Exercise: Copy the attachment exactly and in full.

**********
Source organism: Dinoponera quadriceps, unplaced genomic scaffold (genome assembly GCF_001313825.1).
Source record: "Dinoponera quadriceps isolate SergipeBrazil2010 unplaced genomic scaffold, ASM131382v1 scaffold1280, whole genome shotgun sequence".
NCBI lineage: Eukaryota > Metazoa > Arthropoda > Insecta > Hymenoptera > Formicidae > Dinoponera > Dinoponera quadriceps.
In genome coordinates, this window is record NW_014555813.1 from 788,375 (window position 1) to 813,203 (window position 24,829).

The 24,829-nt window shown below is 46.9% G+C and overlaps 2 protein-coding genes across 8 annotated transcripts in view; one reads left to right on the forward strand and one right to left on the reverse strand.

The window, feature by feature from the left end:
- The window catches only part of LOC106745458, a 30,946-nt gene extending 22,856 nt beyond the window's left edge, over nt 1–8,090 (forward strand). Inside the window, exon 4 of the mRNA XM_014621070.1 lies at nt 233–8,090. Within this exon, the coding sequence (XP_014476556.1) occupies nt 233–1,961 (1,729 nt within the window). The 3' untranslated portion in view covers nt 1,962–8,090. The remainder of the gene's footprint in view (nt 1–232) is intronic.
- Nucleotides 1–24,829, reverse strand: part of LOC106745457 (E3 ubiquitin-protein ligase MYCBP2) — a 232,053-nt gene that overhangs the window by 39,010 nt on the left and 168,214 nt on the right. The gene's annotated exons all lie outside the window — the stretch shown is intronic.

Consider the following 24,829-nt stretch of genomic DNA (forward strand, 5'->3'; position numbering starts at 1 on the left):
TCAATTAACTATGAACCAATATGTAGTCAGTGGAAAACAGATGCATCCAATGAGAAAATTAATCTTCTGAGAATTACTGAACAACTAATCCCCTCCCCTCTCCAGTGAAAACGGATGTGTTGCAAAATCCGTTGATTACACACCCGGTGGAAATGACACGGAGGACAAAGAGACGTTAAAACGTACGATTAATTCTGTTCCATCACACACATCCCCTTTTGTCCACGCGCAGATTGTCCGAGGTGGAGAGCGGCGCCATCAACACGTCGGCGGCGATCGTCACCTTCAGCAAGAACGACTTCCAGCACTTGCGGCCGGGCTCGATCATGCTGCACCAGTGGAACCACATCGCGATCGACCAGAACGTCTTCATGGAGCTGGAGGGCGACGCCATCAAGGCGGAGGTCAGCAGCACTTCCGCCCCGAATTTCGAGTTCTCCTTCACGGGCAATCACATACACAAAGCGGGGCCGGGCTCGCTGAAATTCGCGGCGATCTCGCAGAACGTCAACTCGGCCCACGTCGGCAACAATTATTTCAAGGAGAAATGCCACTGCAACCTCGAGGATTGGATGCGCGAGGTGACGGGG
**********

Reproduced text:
Source organism: Dinoponera quadriceps, unplaced genomic scaffold (genome assembly GCF_001313825.1).
Source record: "Dinoponera quadriceps isolate SergipeBrazil2010 unplaced genomic scaffold, ASM131382v1 scaffold1280, whole genome shotgun sequence".
NCBI lineage: Eukaryota > Metazoa > Arthropoda > Insecta > Hymenoptera > Formicidae > Dinoponera > Dinoponera quadriceps.
In genome coordinates, this window is record NW_014555813.1 from 788,375 (window position 1) to 813,203 (window position 24,829).

The 24,829-nt window shown below is 46.9% G+C and overlaps 2 protein-coding genes across 8 annotated transcripts in view; one reads left to right on the forward strand and one right to left on the reverse strand.

The window, feature by feature from the left end:
- The window catches only part of LOC106745458, a 30,946-nt gene extending 22,856 nt beyond the window's left edge, over nt 1–8,090 (forward strand). Inside the window, exon 4 of the mRNA XM_014621070.1 lies at nt 233–8,090. Within this exon, the coding sequence (XP_014476556.1) occupies nt 233–1,961 (1,729 nt within the window). The 3' untranslated portion in view covers nt 1,962–8,090. The remainder of the gene's footprint in view (nt 1–232) is intronic.
- Nucleotides 1–24,829, reverse strand: part of LOC106745457 (E3 ubiquitin-protein ligase MYCBP2) — a 232,053-nt gene that overhangs the window by 39,010 nt on the left and 168,214 nt on the right. The gene's annotated exons all lie outside the window — the stretch shown is intronic.

Consider the following 24,829-nt stretch of genomic DNA (forward strand, 5'->3'; position numbering starts at 1 on the left):
TCAATTAACTATGAACCAATATGTAGTCAGTGGAAAACAGATGCATCCAATGAGAAAATTAATCTTCTGAGAATTACTGAACAACTAATCCCCTCCCCTCTCCAGTGAAAACGGATGTGTTGCAAAATCCGTTGATTACACACCCGGTGGAAATGACACGGAGGACAAAGAGACGTTAAAACGTACGATTAATTCTGTTCCATCACACACATCCCCTTTTGTCCACGCGCAGATTGTCCGAGGTGGAGAGCGGCGCCATCAACACGTCGGCGGCGATCGTCACCTTCAGCAAGAACGACTTCCAGCACTTGCGGCCGGGCTCGATCATGCTGCACCAGTGGAACCACATCGCGATCGACCAGAACGTCTTCATGGAGCTGGAGGGCGACGCCATCAAGGCGGAGGTCAGCAGCACTTCCGCCCCGAATTTCGAGTTCTCCTTCACGGGCAATCACATACACAAAGCGGGGCCGGGCTCGCTGAAATTCGCGGCGATCTCGCAGAACGTCAACTCGGCCCACGTCGGCAACAATTATTTCAAGGAGAAATGCCACTGCAACCTCGAGGATTGGATGCGCGAGGTGACGGGG